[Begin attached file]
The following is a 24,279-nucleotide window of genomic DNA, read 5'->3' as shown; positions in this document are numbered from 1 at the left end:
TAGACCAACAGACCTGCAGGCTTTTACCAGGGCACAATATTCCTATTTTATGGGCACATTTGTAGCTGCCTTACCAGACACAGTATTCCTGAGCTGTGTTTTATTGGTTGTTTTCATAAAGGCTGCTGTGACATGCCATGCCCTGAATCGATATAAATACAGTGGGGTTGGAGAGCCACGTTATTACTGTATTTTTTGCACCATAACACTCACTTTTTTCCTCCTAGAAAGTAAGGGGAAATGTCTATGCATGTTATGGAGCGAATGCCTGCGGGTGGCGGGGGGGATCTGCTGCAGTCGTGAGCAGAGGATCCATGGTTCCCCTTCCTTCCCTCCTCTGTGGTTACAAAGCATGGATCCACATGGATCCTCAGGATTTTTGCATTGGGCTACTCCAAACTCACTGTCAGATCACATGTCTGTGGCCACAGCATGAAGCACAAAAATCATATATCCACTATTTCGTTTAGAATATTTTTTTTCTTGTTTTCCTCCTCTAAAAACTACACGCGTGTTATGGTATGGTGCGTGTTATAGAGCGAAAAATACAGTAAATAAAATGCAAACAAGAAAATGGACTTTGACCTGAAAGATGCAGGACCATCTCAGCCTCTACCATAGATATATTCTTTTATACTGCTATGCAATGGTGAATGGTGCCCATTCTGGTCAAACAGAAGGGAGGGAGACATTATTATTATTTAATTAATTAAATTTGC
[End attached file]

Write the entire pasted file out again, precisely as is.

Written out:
The following is a 24,279-nucleotide window of genomic DNA, read 5'->3' as shown; positions in this document are numbered from 1 at the left end:
TAGACCAACAGACCTGCAGGCTTTTACCAGGGCACAATATTCCTATTTTATGGGCACATTTGTAGCTGCCTTACCAGACACAGTATTCCTGAGCTGTGTTTTATTGGTTGTTTTCATAAAGGCTGCTGTGACATGCCATGCCCTGAATCGATATAAATACAGTGGGGTTGGAGAGCCACGTTATTACTGTATTTTTTGCACCATAACACTCACTTTTTTCCTCCTAGAAAGTAAGGGGAAATGTCTATGCATGTTATGGAGCGAATGCCTGCGGGTGGCGGGGGGGATCTGCTGCAGTCGTGAGCAGAGGATCCATGGTTCCCCTTCCTTCCCTCCTCTGTGGTTACAAAGCATGGATCCACATGGATCCTCAGGATTTTTGCATTGGGCTACTCCAAACTCACTGTCAGATCACATGTCTGTGGCCACAGCATGAAGCACAAAAATCATATATCCACTATTTCGTTTAGAATATTTTTTTTCTTGTTTTCCTCCTCTAAAAACTACACGCGTGTTATGGTATGGTGCGTGTTATAGAGCGAAAAATACAGTAAATAAAATGCAAACAAGAAAATGGACTTTGACCTGAAAGATGCAGGACCATCTCAGCCTCTACCATAGATATATTCTTTTATACTGCTATGCAATGGTGAATGGTGCCCATTCTGGTCAAACAGAAGGGAGGGAGACATTATTATTATTTAATTAATTAAATTTGC